A Self-inflicted Energy Crisis Worse Than COVID-19

Steam comes out of the cooling towers of the Niederaussem lignite-fired power plant.
Federico Gambarini/picture alliance via Getty Images

A Self-inflicted Energy Crisis Worse Than COVID-19

As crises culminate, watch Europe’s response.

German Economics Minister Robert Habeck announced on June 21 that Germany will restart its coal power stations to cope with Russia limiting gas imports entering the country. Habeck’s Green party has been against coal power for years. But that’s changing because “[t]he gas problem could become worse than the coronavirus pandemic,” he said. “Many people don’t realize that yet.”

Even though Russia is selling less gas, it is losing little to no money due to higher gas prices. “There is a risk of a very serious economic crisis due to the sharp rise in energy prices, due to supply chain problems, due also to inflation,” German Finance Minister Christian Lindner said on June 22. “My concern is that in a few weeks and months we could have a very worrying situation. In this situation, we must not be choosy. After all, we’re talking about three to four, maybe five years of shortages, and we have to find an answer for that.”

Not only did Russia reduce the amount of gas delivered to Europe, it also provoked a refugee crisis, which forced Germany and other European nations to take in hundreds of thousands (possibly millions) of Ukrainians. Additionally, Russia has blocked Ukrainian grain shipments in an effort to cause food shortages in the West. As a result, Germany is facing cold homes in winter, a troubled industry, and failing economy. Soaring prices and scarcity in food are harbingers of a coming storm. Politico wrote on June 20:

Producer prices for industrial products increased by 33.6 percent compared with May 2021. German producer prices have climbed to a new record every month since December 2021.

[S]oaring energy costs … were up 87.1 percent compared to May 2021. Natural gas, which German industry relies on heavily, jumped by 148.1 percent.

The overall index, excluding energy, was 16.5 percent up compared [to] May 2021, showing that price pressures are becoming more widely spread.

The ongoing rise in producer prices suggests that consumer price inflation has not yet reached its peak.

In 2018, at the United Nations General Assembly, United States President Donald Trump called out Germany’s dependence on Russia for oil and gas. Germany’s UN delegation laughed at him.

German industrialists and government officials partnered with Russia against the U.S., whose policies allowed and enabled their cooperation. But had America and Germany heeded Trump’s warning we wouldn’t be where we are today. Ukraine may still be a free country, the Nord Stream 2 pipeline would never have been completed, and Germany would have entered stronger cooperation with an energy-independent America. The German government could also help end the reliance by extending and revamping its nuclear energy plants.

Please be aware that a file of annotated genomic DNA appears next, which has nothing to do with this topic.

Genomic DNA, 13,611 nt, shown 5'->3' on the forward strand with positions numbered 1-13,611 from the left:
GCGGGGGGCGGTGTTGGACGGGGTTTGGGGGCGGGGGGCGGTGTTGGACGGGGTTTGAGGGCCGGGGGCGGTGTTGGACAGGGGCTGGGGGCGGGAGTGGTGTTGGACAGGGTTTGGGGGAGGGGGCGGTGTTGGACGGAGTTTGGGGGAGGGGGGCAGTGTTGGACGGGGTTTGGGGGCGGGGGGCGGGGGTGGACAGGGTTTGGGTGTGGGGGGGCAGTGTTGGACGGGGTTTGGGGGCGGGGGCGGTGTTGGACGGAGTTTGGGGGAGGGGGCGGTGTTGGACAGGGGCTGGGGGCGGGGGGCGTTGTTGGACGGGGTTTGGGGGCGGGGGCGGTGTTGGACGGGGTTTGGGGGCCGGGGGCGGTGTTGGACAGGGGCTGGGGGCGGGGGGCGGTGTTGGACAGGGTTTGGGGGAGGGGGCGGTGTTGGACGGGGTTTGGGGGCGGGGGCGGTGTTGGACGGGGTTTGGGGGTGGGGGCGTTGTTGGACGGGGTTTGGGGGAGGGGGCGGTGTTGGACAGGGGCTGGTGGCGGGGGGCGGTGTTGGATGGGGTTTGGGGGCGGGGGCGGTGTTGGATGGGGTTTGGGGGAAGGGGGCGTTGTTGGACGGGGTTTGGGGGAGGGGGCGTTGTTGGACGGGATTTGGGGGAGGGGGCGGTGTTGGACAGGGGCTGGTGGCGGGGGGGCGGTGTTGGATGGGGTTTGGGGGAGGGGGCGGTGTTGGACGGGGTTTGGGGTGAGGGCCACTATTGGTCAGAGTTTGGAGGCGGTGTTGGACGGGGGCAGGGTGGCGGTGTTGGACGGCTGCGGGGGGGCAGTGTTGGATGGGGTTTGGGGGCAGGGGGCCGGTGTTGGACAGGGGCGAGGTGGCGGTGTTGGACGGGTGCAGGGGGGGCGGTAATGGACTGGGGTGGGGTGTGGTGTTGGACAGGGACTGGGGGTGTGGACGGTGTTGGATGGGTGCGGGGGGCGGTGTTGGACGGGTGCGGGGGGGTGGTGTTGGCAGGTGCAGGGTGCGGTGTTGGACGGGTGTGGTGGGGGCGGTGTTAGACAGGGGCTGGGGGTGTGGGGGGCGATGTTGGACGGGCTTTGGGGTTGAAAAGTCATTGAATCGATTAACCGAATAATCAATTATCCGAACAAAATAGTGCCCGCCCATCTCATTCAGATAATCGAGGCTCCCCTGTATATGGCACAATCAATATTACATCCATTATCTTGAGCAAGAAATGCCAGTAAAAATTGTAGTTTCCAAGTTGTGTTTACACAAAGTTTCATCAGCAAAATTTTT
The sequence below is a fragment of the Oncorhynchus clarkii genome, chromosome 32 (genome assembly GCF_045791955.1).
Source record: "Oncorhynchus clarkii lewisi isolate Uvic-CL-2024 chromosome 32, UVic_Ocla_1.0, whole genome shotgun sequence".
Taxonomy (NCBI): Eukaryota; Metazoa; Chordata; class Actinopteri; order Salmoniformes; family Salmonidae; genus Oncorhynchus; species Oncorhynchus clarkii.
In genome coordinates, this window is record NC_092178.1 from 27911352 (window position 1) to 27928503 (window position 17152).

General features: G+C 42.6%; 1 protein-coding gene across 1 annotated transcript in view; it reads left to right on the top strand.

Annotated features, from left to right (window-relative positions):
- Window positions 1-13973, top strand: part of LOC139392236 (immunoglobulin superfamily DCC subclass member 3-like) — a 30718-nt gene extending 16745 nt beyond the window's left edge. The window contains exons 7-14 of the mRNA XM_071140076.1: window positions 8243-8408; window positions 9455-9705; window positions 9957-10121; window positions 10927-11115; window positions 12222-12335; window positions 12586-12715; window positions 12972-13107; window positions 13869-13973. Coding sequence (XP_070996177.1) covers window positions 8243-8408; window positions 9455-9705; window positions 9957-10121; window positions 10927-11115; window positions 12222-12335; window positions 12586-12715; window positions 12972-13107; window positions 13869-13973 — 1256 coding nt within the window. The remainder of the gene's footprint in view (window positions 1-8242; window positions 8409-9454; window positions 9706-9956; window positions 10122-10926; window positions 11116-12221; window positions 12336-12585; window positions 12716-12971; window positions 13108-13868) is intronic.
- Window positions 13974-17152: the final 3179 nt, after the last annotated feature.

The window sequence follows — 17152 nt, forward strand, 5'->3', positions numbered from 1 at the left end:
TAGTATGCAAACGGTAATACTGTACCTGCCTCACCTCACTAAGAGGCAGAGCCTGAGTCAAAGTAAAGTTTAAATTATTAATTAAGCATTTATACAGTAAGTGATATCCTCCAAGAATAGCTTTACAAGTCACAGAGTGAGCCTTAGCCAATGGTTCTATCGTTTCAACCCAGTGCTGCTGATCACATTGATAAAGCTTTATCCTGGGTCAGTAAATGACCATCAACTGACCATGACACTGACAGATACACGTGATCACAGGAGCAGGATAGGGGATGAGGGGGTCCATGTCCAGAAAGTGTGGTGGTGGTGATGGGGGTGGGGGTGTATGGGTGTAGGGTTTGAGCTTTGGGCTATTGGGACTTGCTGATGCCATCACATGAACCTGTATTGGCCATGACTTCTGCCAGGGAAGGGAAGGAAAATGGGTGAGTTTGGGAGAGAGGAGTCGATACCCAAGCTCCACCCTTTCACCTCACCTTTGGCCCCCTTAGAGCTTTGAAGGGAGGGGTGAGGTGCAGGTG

What is going through the minds of many Germans today? Inflation is rising in the U.S. and Europe’s economy is trembling. Consumer prices are skyrocketing. Germans are also aware of the danger Russia is posing to the Continent. Children regularly discuss the topic in school. Yet the government seems stuck in endless debates and useless resolutions. Germany’s military appears weak, the European Union fractured, America unreliable, and Russia unpredictable.

There is an obvious need for strong leaders. But in Germany, strong leadership is feared as much as it is desired. Historically, the crises of the German people have been exploited by tyrannical leadership. For many decades, German democracy has sought to prevent a reemergence of a tyrant. Yet current events are opening the door for a strong leader to emerge.

In 2015, Trumpet editor in chief Gerald Flurry wrote: “America’s banking crisis will reshape Europe financially—and politically.” In a reference to a prophecy in Revelation 17, he noted that Europe will unite under the rule of 10 authoritarian rulers in the time of a financial crisis. Three decades earlier the late Herbert W. Armstrong warned that a massive banking crisis in America “could suddenly result in triggering European nations to unite as a new world power, larger than either the Soviet Union or the U.S.” (co-worker letter, July 22, 1984). We should expect such crises to erupt at any time as world conditions worsen.

The U.S. is heading toward a major economic crisis that will have dire consequences for Europe, at a time when the Russian bear is on the march. We are seeing crises build that will lead to Europe’s sudden unification. Europe is still divided at this point, but it will soon realize that its only chance to truly unite will be though collaboration with the one institution that enabled the rise of Adolf Hitler, Benito Mussolini and various resurrections of the Holy Roman Empire.

Notice what Mr. Armstrong wrote on Jan. 23, 1980: “What Russia is doing will be the spark to bring the heads of nations in Europe together with the Vatican to form a ‘United Nations of Europe.’ The politicians cannot do this by themselves. Only with the collaboration of the pope can they do it.”

Many in America are oblivious to what the nation’s current policies are provoking in Germany—but they will most assuredly be affected by it. As our booklet He Was Right explains, the Bible reveals that a resurrected Holy Roman Empire will wreak great destruction on America. Our world is in the midst of a dramatic transformation unlike anything we have seen before. But what is playing out in front of our eyes is exactly what the Bible reveals would happen. Mr. Armstrong repeatedly told his listeners to blow off the dust from and open their Bibles to read the prophecies for themselves. Request a free copy of He Was Right for more information on Mr. Armstrong’s Bible-based predictions and how they relate to current affairs.